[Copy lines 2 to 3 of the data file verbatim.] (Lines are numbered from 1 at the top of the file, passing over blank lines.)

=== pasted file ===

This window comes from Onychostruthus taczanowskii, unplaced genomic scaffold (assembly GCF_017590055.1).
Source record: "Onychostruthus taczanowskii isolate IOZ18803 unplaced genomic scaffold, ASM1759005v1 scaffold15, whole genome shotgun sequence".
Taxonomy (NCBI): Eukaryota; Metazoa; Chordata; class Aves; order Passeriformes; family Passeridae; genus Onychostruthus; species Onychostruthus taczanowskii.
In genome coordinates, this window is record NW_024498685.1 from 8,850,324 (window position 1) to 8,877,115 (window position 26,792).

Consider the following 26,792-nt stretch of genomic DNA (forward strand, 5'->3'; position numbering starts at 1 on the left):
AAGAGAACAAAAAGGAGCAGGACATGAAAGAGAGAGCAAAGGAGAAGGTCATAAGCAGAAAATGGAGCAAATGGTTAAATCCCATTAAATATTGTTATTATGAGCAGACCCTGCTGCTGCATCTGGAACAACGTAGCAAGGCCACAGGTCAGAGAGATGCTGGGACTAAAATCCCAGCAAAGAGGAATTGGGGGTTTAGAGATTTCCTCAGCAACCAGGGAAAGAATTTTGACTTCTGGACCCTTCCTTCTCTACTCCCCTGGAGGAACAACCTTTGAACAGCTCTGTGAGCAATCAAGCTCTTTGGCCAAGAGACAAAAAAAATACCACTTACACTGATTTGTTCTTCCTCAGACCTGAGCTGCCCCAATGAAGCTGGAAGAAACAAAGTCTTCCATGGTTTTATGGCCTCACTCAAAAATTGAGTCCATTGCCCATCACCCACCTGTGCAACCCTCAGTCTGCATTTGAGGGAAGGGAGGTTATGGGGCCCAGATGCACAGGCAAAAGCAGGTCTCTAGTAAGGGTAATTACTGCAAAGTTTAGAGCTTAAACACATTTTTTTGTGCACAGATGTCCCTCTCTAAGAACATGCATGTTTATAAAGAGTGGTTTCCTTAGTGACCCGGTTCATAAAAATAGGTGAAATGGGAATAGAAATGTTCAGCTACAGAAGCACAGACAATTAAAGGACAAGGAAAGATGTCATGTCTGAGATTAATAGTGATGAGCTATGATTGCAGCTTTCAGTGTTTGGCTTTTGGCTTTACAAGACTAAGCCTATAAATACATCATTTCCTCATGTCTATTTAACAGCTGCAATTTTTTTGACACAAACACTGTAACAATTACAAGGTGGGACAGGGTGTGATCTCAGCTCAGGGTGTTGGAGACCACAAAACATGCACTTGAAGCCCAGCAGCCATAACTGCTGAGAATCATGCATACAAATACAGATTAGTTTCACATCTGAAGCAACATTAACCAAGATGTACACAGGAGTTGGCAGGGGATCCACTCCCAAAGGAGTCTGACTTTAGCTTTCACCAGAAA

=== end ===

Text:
Source record: "Onychostruthus taczanowskii isolate IOZ18803 unplaced genomic scaffold, ASM1759005v1 scaffold15, whole genome shotgun sequence".
Taxonomy (NCBI): Eukaryota; Metazoa; Chordata; class Aves; order Passeriformes; family Passeridae; genus Onychostruthus; species Onychostruthus taczanowskii.